Ground Writ Law and Legal Definition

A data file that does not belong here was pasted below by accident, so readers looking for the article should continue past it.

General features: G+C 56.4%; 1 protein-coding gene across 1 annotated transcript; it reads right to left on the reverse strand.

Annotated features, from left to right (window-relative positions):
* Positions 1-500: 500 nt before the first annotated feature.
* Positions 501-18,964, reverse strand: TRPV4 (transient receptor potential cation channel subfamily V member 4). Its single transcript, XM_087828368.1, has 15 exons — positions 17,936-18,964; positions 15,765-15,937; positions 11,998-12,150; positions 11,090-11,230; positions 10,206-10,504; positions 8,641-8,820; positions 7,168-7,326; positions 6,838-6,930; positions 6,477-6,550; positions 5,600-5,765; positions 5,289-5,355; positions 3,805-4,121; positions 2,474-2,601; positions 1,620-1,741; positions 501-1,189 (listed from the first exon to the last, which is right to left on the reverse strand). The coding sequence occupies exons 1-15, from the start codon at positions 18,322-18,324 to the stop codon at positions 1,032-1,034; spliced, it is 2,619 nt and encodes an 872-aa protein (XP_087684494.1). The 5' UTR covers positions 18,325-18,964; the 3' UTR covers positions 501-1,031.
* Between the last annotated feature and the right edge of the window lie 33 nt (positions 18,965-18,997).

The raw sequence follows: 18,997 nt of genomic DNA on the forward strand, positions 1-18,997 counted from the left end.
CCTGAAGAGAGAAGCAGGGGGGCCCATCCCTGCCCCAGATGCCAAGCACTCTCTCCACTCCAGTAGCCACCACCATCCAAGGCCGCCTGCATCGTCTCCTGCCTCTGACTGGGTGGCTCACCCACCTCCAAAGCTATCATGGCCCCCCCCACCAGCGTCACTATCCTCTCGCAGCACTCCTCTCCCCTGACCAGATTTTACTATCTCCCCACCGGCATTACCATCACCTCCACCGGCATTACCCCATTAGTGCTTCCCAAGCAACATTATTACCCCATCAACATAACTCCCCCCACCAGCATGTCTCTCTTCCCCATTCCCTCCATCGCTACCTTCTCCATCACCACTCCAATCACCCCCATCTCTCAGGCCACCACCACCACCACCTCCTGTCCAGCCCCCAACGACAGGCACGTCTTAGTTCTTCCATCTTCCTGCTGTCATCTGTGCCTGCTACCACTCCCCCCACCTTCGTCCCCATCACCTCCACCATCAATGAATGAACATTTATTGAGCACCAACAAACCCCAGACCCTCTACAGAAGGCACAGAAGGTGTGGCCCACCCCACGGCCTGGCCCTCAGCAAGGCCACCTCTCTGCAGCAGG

Ground writ means a writ issued in a county to allow a writ of capias ad satisfaciendum or of fieri facias to be executed in a county where the defendant or defendant’s property was discovered. A ground writ can be issued only in a county which had the venue of the action. The writ of capias ad satisfaciendum or of fieri facias could not be executed in a county which do not have a venue of the action until a ground writ and a writ of testatum writ were first issued. However this requirement was abolished by the English common law procedure act of 1852. As a result it was not necessary to issue any writ directed to the sheriff of the county in which the venue is laid, instead writs of execution may issue at once into any county and be directed to and executed by the sheriff of any county, without reference to the county in which the venue is laid and without any suggestion of the issuing of a prior writ into such county.